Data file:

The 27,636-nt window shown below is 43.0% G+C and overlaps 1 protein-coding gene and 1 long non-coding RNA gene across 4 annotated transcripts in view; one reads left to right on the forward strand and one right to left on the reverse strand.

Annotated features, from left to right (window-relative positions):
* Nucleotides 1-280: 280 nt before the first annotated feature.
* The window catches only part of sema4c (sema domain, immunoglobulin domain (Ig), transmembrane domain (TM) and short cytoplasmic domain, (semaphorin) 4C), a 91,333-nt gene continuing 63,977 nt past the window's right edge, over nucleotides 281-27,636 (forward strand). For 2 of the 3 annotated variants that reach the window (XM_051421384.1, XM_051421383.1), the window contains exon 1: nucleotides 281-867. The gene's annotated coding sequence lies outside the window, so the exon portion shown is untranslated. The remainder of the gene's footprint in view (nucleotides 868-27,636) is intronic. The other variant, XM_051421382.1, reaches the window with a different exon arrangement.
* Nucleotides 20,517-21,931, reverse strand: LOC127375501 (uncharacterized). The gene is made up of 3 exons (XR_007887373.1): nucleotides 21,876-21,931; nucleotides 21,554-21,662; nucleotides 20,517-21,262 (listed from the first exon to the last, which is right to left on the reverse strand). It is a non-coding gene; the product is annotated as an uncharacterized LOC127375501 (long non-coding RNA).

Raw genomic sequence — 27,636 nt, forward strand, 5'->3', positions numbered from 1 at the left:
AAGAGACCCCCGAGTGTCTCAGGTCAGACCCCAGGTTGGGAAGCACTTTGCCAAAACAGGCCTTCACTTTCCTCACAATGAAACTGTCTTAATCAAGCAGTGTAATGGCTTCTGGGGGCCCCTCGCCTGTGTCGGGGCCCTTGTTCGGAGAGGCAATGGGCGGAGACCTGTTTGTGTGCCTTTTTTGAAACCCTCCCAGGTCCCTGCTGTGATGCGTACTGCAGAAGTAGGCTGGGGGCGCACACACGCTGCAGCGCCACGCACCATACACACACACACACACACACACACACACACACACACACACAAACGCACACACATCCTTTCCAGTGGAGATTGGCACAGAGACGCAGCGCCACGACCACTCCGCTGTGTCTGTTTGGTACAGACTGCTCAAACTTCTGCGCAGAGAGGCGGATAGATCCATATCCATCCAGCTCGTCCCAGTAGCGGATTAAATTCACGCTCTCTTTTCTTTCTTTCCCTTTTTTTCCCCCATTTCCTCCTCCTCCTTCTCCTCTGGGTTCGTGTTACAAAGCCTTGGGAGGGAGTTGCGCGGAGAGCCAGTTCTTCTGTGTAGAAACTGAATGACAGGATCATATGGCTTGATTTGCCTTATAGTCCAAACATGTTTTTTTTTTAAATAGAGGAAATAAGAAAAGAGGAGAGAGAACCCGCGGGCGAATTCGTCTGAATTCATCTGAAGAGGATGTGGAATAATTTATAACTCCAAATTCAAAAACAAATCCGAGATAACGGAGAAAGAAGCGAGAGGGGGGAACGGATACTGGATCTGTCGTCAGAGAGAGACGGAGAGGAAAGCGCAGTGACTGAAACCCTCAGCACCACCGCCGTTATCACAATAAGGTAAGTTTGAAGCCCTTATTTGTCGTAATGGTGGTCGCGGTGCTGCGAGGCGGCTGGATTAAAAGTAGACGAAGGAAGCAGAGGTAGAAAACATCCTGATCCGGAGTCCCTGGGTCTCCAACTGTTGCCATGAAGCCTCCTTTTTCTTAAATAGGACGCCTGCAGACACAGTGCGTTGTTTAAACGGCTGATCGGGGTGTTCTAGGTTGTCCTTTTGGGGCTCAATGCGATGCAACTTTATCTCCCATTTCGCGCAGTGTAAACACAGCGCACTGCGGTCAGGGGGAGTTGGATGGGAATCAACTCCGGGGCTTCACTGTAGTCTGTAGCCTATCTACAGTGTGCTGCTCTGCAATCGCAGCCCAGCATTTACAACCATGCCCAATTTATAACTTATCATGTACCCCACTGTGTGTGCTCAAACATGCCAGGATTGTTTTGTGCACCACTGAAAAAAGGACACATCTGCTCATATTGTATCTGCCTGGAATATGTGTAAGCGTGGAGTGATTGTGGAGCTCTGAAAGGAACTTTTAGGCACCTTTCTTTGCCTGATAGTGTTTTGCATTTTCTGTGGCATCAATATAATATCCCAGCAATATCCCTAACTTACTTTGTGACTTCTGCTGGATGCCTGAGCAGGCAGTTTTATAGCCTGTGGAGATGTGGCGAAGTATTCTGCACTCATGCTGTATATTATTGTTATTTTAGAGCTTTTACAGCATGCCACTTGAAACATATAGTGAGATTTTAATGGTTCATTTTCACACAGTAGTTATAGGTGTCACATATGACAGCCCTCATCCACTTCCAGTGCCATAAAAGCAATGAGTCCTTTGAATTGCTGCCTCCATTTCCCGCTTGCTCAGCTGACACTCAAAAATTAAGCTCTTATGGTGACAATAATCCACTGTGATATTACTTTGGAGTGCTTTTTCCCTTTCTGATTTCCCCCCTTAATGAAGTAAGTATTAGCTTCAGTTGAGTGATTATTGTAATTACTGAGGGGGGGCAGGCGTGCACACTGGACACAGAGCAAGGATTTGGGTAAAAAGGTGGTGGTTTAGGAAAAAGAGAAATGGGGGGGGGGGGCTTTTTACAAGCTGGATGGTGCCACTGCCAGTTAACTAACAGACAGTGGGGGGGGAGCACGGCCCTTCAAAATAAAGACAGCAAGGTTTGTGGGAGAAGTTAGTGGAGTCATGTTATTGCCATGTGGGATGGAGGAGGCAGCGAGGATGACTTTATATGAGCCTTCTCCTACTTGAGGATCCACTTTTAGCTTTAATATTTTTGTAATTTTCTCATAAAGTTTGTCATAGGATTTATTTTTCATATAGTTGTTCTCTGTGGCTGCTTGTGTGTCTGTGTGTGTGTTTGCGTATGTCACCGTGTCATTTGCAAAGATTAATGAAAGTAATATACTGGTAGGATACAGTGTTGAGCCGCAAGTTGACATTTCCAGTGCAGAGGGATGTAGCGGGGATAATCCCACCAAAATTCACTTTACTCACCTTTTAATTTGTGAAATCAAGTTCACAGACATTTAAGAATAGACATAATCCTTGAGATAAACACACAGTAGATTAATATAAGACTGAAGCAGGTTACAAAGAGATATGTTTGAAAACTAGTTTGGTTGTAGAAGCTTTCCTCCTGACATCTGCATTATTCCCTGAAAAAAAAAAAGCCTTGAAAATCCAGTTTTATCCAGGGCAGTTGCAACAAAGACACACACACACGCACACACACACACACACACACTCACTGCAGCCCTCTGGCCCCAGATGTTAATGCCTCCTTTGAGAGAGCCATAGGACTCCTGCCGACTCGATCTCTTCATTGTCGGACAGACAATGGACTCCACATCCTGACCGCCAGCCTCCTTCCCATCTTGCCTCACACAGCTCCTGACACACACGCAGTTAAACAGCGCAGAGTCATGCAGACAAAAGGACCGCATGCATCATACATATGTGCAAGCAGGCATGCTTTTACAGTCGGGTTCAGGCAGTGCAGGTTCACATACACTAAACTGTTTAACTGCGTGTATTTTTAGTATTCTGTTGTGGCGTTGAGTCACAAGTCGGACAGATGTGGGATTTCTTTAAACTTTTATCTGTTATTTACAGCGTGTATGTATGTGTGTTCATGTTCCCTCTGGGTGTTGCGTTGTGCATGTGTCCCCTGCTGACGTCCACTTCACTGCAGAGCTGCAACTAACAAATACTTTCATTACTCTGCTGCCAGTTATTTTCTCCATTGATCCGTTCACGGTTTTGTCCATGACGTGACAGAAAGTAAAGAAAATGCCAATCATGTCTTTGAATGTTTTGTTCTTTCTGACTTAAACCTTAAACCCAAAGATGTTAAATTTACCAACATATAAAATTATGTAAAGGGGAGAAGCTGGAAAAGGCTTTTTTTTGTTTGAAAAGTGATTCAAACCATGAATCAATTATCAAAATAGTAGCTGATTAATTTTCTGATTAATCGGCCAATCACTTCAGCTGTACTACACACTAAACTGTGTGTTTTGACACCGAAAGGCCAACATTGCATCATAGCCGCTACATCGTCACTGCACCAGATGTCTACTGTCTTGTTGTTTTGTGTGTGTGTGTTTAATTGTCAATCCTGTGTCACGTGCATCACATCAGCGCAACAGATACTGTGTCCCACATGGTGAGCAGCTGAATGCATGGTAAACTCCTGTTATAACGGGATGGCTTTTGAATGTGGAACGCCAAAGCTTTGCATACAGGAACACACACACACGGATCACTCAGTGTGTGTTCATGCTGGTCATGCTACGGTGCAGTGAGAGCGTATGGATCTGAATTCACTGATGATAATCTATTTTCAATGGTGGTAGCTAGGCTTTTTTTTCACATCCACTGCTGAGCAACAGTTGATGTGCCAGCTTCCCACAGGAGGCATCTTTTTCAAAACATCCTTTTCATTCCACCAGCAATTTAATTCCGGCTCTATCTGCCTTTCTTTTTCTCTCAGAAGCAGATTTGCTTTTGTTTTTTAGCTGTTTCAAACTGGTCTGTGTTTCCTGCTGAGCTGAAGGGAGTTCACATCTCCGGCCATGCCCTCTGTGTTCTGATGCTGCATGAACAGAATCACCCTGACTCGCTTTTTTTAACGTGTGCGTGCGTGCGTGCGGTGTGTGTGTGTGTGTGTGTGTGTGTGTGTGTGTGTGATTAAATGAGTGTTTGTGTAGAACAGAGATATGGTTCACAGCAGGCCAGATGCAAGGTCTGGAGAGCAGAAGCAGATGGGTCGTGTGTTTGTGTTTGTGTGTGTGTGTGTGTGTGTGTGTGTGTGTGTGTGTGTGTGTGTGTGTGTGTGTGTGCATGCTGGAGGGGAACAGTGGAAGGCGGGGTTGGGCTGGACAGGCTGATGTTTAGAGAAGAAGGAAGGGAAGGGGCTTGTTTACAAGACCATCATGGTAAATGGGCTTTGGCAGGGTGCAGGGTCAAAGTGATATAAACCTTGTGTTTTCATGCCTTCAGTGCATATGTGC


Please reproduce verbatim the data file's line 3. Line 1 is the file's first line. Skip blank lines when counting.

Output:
* Nucleotides 1-280: 280 nt before the first annotated feature.